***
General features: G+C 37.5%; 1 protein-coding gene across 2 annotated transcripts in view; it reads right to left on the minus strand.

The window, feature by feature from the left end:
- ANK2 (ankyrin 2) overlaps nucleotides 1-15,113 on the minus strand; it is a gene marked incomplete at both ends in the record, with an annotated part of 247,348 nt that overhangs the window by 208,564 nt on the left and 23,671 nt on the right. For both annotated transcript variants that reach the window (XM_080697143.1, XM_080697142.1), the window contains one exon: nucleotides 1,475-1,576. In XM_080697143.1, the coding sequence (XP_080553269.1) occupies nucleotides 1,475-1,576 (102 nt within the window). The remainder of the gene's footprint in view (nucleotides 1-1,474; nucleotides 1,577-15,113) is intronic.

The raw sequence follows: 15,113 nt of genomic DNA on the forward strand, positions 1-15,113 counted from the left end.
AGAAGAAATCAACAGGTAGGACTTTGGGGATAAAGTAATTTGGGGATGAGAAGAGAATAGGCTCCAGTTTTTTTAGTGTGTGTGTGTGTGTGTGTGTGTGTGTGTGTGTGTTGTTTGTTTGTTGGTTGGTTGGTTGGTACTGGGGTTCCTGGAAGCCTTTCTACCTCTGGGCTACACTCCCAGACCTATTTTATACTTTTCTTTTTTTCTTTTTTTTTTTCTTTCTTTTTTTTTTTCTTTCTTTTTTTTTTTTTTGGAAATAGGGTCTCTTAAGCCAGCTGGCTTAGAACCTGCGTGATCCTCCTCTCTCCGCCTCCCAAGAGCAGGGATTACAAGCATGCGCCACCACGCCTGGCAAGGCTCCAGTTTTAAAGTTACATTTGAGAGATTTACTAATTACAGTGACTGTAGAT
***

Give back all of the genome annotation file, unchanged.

General features: G+C 37.5%; 1 protein-coding gene across 2 annotated transcripts in view; it reads right to left on the minus strand.

The window, feature by feature from the left end:
- ANK2 (ankyrin 2) overlaps nucleotides 1-15,113 on the minus strand; it is a gene marked incomplete at both ends in the record, with an annotated part of 247,348 nt that overhangs the window by 208,564 nt on the left and 23,671 nt on the right. For both annotated transcript variants that reach the window (XM_080697143.1, XM_080697142.1), the window contains one exon: nucleotides 1,475-1,576. In XM_080697143.1, the coding sequence (XP_080553269.1) occupies nucleotides 1,475-1,576 (102 nt within the window). The remainder of the gene's footprint in view (nucleotides 1-1,474; nucleotides 1,577-15,113) is intronic.

The raw sequence follows: 15,113 nt of genomic DNA on the forward strand, positions 1-15,113 counted from the left end.
AGAAGAAATCAACAGGTAGGACTTTGGGGATAAAGTAATTTGGGGATGAGAAGAGAATAGGCTCCAGTTTTTTTAGTGTGTGTGTGTGTGTGTGTGTGTGTGTGTGTGTGTTGTTTGTTTGTTGGTTGGTTGGTTGGTACTGGGGTTCCTGGAAGCCTTTCTACCTCTGGGCTACACTCCCAGACCTATTTTATACTTTTCTTTTTTTCTTTTTTTTTTTCTTTCTTTTTTTTTTTCTTTCTTTTTTTTTTTTTTGGAAATAGGGTCTCTTAAGCCAGCTGGCTTAGAACCTGCGTGATCCTCCTCTCTCCGCCTCCCAAGAGCAGGGATTACAAGCATGCGCCACCACGCCTGGCAAGGCTCCAGTTTTAAAGTTACATTTGAGAGATTTACTAATTACAGTGACTGTAGAT